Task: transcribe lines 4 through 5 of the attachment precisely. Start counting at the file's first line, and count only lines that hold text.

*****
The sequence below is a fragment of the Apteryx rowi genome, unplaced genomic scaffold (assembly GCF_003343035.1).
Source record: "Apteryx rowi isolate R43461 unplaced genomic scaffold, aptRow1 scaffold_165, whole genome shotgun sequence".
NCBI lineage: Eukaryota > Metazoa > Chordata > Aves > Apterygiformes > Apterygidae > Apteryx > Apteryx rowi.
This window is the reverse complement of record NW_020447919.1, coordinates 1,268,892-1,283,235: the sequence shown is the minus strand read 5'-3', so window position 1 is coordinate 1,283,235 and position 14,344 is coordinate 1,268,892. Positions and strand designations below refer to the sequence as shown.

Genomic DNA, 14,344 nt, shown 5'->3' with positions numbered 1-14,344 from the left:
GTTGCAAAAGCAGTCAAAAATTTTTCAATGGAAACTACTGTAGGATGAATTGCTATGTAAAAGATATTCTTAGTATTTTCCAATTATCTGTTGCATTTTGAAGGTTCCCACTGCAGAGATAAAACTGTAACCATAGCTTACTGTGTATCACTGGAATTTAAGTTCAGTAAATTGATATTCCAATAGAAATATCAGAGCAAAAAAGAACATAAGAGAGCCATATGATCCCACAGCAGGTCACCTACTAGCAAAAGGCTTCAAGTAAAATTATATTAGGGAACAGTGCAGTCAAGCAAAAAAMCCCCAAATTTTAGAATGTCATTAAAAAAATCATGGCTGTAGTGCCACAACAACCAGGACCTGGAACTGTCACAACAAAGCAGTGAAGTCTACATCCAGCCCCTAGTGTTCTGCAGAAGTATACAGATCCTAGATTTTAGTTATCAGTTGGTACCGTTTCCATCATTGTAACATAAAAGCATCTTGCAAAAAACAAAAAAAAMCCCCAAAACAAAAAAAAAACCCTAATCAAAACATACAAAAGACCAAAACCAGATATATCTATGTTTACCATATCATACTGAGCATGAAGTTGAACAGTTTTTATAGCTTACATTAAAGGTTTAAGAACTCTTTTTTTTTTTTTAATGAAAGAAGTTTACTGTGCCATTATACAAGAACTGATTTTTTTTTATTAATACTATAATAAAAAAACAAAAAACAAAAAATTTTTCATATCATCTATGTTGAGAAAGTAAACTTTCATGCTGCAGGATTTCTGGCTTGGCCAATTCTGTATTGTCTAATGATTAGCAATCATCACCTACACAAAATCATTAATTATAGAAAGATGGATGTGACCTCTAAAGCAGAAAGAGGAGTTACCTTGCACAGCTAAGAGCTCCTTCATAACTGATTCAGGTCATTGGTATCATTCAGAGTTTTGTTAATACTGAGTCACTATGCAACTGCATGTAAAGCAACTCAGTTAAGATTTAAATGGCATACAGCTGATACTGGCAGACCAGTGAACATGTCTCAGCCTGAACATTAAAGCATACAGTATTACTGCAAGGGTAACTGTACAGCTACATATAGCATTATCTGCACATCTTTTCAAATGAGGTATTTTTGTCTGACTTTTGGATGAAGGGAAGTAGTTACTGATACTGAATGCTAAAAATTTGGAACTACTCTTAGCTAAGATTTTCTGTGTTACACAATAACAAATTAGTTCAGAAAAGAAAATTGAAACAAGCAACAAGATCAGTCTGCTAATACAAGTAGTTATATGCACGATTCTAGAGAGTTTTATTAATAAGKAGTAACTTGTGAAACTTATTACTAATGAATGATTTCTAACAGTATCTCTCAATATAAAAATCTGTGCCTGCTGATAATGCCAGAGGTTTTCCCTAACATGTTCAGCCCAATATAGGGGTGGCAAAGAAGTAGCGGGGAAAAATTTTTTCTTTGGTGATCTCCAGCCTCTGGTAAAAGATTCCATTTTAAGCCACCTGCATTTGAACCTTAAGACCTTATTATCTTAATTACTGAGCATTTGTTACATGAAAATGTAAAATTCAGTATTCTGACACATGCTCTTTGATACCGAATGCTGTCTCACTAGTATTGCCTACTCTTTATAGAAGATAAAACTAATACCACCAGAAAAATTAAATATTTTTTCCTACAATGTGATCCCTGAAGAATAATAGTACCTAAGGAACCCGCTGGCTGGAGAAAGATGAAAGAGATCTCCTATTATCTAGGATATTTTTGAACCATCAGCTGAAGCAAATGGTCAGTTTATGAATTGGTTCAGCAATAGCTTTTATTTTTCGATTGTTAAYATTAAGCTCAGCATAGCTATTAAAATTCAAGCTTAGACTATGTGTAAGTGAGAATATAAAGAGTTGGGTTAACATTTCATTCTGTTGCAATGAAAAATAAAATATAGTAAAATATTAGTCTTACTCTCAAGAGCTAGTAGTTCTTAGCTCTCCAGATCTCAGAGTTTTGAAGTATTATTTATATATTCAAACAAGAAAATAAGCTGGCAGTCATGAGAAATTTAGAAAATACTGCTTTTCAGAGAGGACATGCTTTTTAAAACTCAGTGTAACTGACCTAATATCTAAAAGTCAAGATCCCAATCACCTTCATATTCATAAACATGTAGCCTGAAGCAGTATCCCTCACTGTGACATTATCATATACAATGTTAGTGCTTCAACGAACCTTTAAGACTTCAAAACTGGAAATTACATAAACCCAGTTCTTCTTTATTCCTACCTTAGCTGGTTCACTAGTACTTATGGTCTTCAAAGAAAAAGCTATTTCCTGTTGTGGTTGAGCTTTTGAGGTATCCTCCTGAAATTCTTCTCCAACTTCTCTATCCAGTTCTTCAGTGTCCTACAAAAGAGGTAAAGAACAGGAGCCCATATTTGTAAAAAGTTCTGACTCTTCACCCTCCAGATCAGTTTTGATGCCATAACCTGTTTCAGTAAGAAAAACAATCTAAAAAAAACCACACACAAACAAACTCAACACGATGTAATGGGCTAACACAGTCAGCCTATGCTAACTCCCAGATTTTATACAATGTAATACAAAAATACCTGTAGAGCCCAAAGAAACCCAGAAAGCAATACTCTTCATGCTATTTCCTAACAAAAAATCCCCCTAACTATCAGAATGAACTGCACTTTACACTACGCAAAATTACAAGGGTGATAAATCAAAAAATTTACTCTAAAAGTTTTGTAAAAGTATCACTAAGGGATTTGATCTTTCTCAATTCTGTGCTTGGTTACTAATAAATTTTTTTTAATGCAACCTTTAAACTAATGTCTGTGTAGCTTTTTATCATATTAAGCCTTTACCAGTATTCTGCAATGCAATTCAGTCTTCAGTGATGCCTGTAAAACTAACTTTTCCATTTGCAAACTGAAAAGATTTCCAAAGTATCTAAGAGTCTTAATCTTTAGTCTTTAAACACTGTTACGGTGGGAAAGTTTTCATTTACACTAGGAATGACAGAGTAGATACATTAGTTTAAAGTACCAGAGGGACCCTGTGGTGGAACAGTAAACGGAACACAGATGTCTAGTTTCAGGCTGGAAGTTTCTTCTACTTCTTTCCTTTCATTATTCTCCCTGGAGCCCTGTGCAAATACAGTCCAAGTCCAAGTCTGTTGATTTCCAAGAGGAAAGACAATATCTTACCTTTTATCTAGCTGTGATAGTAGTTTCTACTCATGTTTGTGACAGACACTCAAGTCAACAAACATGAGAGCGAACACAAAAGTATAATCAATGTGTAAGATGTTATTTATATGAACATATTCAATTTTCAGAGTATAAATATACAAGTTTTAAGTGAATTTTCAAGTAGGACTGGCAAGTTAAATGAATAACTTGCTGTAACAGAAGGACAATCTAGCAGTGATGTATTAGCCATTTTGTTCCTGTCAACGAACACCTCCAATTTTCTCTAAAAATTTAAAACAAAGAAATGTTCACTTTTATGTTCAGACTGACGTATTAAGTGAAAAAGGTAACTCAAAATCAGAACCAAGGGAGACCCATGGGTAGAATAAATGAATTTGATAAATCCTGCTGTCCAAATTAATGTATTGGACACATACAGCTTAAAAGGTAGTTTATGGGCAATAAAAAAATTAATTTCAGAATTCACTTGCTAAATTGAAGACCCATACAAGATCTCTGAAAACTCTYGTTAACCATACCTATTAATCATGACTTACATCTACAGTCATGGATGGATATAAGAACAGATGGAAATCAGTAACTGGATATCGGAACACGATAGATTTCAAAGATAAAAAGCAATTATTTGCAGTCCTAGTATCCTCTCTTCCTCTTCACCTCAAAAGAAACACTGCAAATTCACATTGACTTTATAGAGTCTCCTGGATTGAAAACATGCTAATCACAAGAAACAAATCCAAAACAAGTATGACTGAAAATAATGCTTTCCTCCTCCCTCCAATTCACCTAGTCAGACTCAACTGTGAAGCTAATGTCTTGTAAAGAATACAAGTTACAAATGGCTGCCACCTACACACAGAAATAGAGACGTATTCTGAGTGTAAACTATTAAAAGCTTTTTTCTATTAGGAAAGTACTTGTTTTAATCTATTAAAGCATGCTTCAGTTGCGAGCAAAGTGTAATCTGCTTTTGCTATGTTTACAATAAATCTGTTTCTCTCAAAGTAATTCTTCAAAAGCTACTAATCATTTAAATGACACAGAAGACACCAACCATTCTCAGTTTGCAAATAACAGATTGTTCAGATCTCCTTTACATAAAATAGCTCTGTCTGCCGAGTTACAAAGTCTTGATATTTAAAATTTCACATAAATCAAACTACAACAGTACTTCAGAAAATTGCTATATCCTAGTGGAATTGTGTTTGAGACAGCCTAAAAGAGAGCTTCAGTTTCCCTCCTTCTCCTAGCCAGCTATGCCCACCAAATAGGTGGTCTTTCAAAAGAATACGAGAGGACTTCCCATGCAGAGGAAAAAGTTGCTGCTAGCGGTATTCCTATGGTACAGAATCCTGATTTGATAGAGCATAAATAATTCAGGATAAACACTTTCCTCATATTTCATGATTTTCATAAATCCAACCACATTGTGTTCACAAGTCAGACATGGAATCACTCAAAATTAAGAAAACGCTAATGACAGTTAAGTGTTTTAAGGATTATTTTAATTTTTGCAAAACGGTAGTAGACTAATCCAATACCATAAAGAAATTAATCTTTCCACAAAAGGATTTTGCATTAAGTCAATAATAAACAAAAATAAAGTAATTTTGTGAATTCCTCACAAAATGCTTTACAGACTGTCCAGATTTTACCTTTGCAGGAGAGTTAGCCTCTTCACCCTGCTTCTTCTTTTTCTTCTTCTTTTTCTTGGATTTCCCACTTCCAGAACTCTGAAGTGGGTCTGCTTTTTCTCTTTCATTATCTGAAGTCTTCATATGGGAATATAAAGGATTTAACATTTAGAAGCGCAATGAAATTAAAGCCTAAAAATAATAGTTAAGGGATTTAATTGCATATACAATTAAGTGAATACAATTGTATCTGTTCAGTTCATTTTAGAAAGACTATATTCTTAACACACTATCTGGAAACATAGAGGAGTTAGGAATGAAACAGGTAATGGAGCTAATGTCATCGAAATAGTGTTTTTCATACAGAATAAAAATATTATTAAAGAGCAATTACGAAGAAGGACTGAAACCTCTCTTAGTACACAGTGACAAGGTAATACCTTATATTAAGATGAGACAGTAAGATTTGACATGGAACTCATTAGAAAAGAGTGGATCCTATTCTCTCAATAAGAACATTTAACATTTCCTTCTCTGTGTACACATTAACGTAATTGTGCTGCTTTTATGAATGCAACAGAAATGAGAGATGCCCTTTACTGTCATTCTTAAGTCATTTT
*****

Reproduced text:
This window is the reverse complement of record NW_020447919.1, coordinates 1,268,892-1,283,235: the sequence shown is the minus strand read 5'-3', so window position 1 is coordinate 1,283,235 and position 14,344 is coordinate 1,268,892. Positions and strand designations below refer to the sequence as shown.

Genomic DNA, 14,344 nt, shown 5'->3' with positions numbered 1-14,344 from the left: